12
11 k 2 = 2 CE 2 (Z 1,1, Z 2,1 ) CE 2 (Z 1,1, Z 2,1 )f(Z 1,1, Z 2,1 )dZ 1,1 dZ 2,1 Type I error rate = 0.01654

13
12 Data-dependent k 2 to maximise type I error rate k 2 = argmax{CE k (Z 1,1, Z 2,1 )} Error rate max{CE k (Z 1,1, Z 2,1 )} f(Z 1,1, Z 2,1 )dZ 1,1 dZ 2,1 Exceeds if CE 2 (Z 1,1, Z 2,1 )} > CE 1 (Z 1,1, Z 2,1 )} at any (Z 1,1, Z 2,1 ) Type I error rate = 0.02501

14
13 Practical treatment selection rule (Kelly et al., 2005) Drop treatment T i if S ij < max{S ij } – I j = 0.1

15
14 Error rate does not exceed 0.025 for any < 0.025

16
15 k 1 = 2, n = 2, 32 patients per arm in each stage Drop treatment T i if S ij < max{S ij } – I j = 0 drop worst, = continue with both Estimate type I error rates pr(reject any H 0i ; H 0 ) Compare with other methods Estimate power pr(reject H 01 ; H 02 ) for range of 1 values pr(reject H 01 or H 02 ) for range of 1 values and 2 = 0.5 4.2 Simulation study

17
16 Simulated type I error rates for range of values Class. Dunnett ( ), Adap. Dunnett ( ), Comb. Test ( ), Gp-seq ( )

18
17 Simulated power for range 1 values using both tmts ( = ) 2 = 0 2 = 0.5 1 1 Class. Dunnett ( ), Adap. Dunnett ( ), Comb. Test ( ), Gp-seq ( )

19
18 Simulated power for range 1 values using best tmt ( = 0) 2 = 0 2 = 0.5 1 1 Class. Dunnett ( ), Adap. Dunnett ( ), Comb. Test ( ), Gp-seq ( )

20
19 Simulated power for range 1 values using = 1 2 = 0 2 = 0.5 1 1 Class. Dunnett ( ), Adap. Dunnett ( ), Comb. Test ( ), Gp-seq ( )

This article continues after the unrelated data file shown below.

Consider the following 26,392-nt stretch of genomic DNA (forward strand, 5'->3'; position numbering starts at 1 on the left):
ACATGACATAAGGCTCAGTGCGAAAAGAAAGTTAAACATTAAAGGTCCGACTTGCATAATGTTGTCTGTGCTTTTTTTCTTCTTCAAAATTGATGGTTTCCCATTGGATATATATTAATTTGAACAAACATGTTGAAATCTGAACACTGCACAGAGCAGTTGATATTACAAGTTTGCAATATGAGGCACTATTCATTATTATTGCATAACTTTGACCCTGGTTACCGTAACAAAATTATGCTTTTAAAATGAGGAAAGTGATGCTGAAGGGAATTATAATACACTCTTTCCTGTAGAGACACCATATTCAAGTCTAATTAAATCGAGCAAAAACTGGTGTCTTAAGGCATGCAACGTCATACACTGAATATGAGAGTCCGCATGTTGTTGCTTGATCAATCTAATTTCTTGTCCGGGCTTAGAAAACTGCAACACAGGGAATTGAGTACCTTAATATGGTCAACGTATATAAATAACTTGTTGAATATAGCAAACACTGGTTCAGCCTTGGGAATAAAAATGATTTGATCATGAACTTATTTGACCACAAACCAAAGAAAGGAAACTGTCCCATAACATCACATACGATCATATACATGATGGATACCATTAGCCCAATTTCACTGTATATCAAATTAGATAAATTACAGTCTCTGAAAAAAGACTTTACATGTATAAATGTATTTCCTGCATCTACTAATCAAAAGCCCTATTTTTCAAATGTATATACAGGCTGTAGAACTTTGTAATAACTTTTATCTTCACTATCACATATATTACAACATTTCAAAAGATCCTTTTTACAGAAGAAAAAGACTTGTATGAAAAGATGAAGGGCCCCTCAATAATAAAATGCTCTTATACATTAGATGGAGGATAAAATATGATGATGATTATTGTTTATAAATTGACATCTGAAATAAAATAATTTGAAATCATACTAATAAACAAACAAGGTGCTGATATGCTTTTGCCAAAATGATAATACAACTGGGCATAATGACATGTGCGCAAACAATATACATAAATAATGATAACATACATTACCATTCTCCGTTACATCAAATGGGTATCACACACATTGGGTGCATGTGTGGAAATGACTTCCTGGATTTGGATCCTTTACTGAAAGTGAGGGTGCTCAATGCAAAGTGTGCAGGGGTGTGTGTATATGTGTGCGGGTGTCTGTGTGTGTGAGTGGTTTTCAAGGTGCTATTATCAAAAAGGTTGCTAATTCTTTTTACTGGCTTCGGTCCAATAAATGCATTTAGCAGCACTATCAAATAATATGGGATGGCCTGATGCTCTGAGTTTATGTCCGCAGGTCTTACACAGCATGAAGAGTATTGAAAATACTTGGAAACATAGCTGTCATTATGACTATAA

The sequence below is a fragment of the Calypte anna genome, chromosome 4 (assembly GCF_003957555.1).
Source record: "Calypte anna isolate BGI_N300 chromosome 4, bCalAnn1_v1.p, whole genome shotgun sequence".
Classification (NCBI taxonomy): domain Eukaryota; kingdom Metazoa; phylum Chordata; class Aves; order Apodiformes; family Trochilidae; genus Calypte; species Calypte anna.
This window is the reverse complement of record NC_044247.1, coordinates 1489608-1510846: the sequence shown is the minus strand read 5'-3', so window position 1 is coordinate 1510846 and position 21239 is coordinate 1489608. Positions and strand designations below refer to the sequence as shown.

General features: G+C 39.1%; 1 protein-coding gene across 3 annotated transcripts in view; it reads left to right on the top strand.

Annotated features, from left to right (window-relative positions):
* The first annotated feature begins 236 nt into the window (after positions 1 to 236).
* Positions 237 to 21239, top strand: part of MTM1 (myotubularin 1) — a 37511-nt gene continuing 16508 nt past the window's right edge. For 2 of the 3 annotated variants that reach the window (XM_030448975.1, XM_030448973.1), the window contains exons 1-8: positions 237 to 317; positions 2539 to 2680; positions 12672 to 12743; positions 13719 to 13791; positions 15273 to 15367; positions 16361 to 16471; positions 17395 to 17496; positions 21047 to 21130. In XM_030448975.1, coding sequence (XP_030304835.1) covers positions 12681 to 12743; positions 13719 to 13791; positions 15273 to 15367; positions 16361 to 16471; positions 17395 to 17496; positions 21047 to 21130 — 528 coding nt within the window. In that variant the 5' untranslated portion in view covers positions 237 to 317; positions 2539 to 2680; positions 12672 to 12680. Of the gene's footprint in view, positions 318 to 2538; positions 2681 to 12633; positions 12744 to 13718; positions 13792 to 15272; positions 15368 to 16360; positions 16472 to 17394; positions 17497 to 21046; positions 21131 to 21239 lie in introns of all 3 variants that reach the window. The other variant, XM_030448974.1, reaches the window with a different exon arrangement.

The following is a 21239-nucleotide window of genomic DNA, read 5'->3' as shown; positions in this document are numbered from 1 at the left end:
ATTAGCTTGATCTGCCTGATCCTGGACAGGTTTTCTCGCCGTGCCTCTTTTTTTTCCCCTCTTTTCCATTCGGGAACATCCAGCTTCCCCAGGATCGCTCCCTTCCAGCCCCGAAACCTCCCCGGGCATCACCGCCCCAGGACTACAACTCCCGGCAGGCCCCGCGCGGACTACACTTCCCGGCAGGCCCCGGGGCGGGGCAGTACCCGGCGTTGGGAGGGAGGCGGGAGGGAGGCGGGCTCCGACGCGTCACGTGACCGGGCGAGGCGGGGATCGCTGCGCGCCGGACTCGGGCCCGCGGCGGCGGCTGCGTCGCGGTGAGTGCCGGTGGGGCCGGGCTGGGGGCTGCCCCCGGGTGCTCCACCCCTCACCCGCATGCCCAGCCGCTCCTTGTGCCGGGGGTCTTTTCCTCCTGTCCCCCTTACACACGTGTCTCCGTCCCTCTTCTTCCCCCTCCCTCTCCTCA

21
20 5. Conclusions Group-sequential approach allows selection of >1 treatment extending Stallard and Todd (2003) method allows reduction of number of treatments over several stages does not allow further adaptations gives stopping boundaries in advance - can construct repeated c.i.’s (Jennison & Turnbull, 1989) strongly controls FWER for pre-specified k 1, …, k n appears to control FWER with selection rule simulated

22
21 Choice of approach to maximise power depends on choice treatment selection rule true effectiveness of experimental treatments Single effective treatment, small - group-sequential method can be (slightly) more powerful Several effective treatments, large - adaptive Dunnett test can be more powerful

23
22 References Stallard, N., Friede, T. Flexible group-sequential designs for clinical trials with treatment selection. Statistics in Medicine, 27, 6209-6227, 2008. Friede, T., Stallard, N. A comparison of methods for adaptive treatment selection. Biometrical Journal, 50, 767-781, 2008. Bauer P, Kieser M. Combining different phases in the development of medical treatments within a single trial. Stat. Med., 18, 1833-1848, 1999. Dunnett CW. A multiple comparison procedure for comparing several treatments with a control. JASA, 50, 1096-1121, 1955. Jennison C, Turnbull BW. Interim analyses: the repeated confidence interval approach. JRSS(B), 51, 305-361, 1989. Jennison C, Turnbull BW. Confirmatory seamless phase II/III clinical trials with hypothesis selection at interim: opportunities and limitations. Biom. J., 48, 650-655, 2006. Kelly PJ, Stallard N, Todd S. An adaptive group sequential design for phase II/III clinical trials that select a single treatments from several. J. Biopharm. Stat., 15, 641-658, 2005. Koenig F, Brannath W, Bretz F, Posch M. Adaptive Dunnett test for treatment selection. Stat. Med., 27, 1612-1625, 2008. Marcus R, Peritz E, Gabriel KR. On closed testing procedures with special reference to ordered analysis of variance. Biometrika, 63, 655-660, 1976. Stallard N, Todd S. Sequential designs for phase III clinical trials incorporating treatment selection. Stat. Med., 2003, 22, 689-703, 2003.

Similar presentations

© 2017 SlidePlayer.com Inc.

All rights reserved.

Ads by Google